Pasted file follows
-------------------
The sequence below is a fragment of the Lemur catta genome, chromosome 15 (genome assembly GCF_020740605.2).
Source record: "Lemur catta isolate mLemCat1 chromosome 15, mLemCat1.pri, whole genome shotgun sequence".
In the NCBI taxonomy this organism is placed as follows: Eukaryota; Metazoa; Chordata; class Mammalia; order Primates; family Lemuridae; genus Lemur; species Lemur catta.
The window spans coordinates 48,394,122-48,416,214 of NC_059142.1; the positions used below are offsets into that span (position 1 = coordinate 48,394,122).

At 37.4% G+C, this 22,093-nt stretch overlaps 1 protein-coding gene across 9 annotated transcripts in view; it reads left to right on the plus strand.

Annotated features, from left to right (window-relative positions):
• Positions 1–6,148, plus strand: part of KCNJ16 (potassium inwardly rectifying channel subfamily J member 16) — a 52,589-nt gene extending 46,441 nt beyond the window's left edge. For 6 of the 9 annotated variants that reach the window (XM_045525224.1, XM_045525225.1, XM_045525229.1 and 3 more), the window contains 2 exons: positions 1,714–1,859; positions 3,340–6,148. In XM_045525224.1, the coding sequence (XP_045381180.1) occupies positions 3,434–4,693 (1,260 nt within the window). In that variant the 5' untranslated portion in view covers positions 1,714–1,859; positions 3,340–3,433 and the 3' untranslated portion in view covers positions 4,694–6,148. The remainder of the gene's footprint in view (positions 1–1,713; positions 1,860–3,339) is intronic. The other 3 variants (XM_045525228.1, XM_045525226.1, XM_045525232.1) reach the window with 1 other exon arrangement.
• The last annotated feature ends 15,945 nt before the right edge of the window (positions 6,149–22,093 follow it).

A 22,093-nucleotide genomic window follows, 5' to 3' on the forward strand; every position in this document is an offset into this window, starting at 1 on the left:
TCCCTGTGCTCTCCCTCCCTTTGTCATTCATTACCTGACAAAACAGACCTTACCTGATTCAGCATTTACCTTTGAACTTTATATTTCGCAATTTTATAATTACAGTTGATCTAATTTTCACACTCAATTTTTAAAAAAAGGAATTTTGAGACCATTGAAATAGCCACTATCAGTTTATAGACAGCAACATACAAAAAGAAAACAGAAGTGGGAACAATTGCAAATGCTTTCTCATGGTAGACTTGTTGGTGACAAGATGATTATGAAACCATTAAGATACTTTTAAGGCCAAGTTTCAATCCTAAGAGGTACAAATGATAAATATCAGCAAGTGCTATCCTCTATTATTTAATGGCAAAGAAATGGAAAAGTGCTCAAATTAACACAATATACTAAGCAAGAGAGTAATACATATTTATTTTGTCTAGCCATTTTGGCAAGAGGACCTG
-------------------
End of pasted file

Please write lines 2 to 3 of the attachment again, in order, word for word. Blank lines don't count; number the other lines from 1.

Source record: "Lemur catta isolate mLemCat1 chromosome 15, mLemCat1.pri, whole genome shotgun sequence".
In the NCBI taxonomy this organism is placed as follows: Eukaryota; Metazoa; Chordata; class Mammalia; order Primates; family Lemuridae; genus Lemur; species Lemur catta.